The perennial guide to late summer and fall blooms

Author: Amy Adams, Contributor: Ruxandra Badulescu
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Planting guide and loving the earth each and every day not just on Earth Day

Every April ‘Earth Day’ comes around as some kind of celebration and I love our mother Earth who supports and nourishes us but I’ve given up on the fake holidays with good intentions. They are intended to remind us about whatever ‘holiday’ is represented but they are hollow and empty. We can’t celebrate the Earth for only one day each year, as we can’t celebrate women or the entirety of the black population (or African American – I don’t know what is ‘politically correct’) one month each year. The earth, women and people – and a little sidebar here -> can’t even believe that we’re identifying people by their gender and skin color – UGH – we’re all just humans [end of sidebar] each and every human deserves much more than that….and you thought you were just going to read about blooms!

“Humankind has not woven the web of life. We are but one thread within it. Whatever we do to the web we do to ourselves. All things are bound together, all thing connect.”

Chief Seattle

I’m getting to the blooms but the reason why this information is shared here is to help you nourish the earth and plant flowers and plants that will return each year but also so YOU can be nourished. Our relationship with plants is reciprocal – lest you forget you and I rely on their production of carbon dioxide for LIFE. So let’s plant gardens everywhere, in likely and unlikely spaces, let’s enjoy and care for the earth each and every day

Originally I published an article on bloom succession that covers all seasons so people can plan for endless blooms. In case you are learning about gardening and/or just want a handy visual guide we broke it down into bite-sized pieces so you can imagine how your garden might look as the seasons pass.

Now to this part of the series of bloom successions – late summer to early fall.

Late Summer Flowers/Early Fall

30. Aster (Aster sp.)
31. Chrysanthemum (Chrysanthemum sp.)
32. Japanese Anemone (Anemone japonica)
33. Showy Sedum (Sedum sp.)
34. Hosta Plantain Lily (Hosta sp., H. sieboldiana)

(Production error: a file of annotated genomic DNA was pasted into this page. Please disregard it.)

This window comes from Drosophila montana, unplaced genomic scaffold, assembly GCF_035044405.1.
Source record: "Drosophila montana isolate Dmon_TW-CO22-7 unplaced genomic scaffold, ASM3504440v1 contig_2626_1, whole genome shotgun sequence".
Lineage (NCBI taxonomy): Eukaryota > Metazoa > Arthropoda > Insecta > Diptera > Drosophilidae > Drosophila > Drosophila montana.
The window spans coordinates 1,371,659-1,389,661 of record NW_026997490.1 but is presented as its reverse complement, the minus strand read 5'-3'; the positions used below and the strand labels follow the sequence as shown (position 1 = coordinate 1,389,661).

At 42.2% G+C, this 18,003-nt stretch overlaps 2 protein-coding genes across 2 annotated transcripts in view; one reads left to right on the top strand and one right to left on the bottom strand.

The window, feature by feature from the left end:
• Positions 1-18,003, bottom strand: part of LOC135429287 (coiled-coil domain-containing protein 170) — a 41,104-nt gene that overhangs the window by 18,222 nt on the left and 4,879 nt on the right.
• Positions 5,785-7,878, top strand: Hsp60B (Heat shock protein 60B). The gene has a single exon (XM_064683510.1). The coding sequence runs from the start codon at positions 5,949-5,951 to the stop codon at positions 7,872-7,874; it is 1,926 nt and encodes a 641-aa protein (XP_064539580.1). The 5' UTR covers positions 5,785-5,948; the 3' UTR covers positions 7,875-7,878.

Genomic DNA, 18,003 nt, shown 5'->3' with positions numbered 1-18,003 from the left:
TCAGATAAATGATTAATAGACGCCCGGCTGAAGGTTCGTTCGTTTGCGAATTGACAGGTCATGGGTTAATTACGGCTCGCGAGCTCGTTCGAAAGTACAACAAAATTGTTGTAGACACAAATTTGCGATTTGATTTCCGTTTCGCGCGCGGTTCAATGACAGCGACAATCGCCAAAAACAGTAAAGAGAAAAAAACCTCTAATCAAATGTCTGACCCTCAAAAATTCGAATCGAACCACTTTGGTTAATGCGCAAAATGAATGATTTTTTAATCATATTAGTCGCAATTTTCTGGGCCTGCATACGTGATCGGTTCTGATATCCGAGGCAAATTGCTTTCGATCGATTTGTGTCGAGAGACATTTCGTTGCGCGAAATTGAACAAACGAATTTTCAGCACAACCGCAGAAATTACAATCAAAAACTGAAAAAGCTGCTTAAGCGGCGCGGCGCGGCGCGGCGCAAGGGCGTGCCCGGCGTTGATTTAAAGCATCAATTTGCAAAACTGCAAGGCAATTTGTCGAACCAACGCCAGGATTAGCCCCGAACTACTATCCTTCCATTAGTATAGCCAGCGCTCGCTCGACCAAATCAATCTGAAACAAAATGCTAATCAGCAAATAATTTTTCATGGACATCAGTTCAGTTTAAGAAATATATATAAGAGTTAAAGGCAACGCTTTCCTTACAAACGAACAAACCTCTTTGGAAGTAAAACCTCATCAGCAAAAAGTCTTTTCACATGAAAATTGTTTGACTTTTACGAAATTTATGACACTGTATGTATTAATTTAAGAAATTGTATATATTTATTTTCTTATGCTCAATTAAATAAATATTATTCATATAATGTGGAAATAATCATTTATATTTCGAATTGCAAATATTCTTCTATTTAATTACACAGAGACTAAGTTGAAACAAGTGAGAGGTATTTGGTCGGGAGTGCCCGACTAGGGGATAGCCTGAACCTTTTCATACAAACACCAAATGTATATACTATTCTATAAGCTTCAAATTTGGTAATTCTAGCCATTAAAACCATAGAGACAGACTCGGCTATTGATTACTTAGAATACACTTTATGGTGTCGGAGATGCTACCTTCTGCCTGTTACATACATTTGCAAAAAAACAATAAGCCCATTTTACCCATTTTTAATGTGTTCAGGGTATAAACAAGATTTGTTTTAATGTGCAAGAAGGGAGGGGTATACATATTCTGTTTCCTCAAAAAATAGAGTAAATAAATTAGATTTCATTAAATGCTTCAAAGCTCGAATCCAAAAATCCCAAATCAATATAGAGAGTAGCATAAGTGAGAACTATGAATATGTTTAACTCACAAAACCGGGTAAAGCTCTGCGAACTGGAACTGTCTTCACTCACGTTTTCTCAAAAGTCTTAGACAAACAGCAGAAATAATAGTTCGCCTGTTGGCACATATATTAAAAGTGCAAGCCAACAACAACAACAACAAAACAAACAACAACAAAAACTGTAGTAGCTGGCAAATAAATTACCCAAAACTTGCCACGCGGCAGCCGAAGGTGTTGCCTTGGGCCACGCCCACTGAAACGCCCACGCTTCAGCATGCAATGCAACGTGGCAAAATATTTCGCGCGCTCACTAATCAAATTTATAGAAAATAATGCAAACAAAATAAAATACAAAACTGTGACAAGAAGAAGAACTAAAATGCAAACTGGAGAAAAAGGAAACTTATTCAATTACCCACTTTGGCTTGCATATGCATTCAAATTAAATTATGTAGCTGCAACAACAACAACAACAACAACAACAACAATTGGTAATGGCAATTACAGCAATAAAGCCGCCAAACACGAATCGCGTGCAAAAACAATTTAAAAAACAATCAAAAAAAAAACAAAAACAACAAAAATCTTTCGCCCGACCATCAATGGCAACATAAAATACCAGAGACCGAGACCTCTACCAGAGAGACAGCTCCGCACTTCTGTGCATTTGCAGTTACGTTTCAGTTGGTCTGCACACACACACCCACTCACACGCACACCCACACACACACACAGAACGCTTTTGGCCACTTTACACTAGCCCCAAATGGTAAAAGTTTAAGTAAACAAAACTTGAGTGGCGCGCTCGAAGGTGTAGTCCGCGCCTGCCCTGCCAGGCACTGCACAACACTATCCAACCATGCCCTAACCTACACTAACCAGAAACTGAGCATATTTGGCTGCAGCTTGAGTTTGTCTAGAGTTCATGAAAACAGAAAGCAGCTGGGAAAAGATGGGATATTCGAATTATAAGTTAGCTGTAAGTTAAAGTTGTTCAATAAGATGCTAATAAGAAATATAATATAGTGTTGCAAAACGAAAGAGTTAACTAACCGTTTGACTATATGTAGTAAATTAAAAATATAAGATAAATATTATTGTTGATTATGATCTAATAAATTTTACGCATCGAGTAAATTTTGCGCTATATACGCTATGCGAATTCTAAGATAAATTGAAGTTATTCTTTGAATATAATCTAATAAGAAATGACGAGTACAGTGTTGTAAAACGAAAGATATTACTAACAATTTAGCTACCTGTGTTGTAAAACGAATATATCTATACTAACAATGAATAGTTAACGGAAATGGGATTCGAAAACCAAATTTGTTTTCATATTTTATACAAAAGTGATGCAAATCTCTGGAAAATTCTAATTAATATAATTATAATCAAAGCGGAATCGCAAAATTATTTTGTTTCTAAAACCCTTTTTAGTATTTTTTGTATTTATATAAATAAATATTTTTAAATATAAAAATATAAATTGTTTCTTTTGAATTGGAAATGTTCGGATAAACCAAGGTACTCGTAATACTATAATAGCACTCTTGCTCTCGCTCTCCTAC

35. Bergenia (Bergenia lingulata)
36. Blue Fescue (Festuca species)
37. Pampas Grass (Cortaderia selloana)
38. Hardy Cactus (Opuntia pyracantha)
39. Foxglove (Digitalis sp.) (biennial)

Here’s what to plant for non-stop blooms and color in your late summer and early fall garden.

The numbers that correspond to the images in this article are in sequence with the series. You get the full list of plants to include in your garden year-round and in succession here.

Aster

The purple blooms of the ASTER plant
Aster (Aster sp.) by Shirley Hirst

The aster shown here looks surprisingly large but in real life they are much smaller flower heads but they are clustered together and make a spectacular display especially as some of the other flowers start to wilt away. They are hardy and a must have and will continue to delight you each year as they return. In fact, they might even surprise you as their subtle but stunning beauty grows into a full blown love affair year after year.

Chrysanthemum

Chrysanthemum (Chrysanthemum sp.) by Kristina Flour
Chrysanthemum (Chrysanthemum sp.) by Kristina Flour

One of the most common and known flowers of fall. The Chrysanthemum is also used to decorate graves and tombs on the Day of the Dead in Eastern Europe. There is a sea of color and immense beauty in the market come October. They will return each year but can get scraggaly so be sure to feed them and care for them and prune them earlier in the year.

Anemone

Sounds like a sea creature!

Japanese Anemone (Anemone japonica) by Monika
Japanese Anemone (Anemone japonica) by Monika

I have planted them and forgotten about them to later in the season discover them much to my surprise. Although frankly I can say that I’m not sure they have ever returned again but my garden has unique conditions as it is on the balcony which can have extreme weather and its own microclimate. This year I will plant them again.

Showy Sedum

Showy Sedum (Sedum sp.) by Monika Schröder
Showy Sedum (Sedum sp.) by Monika Schröder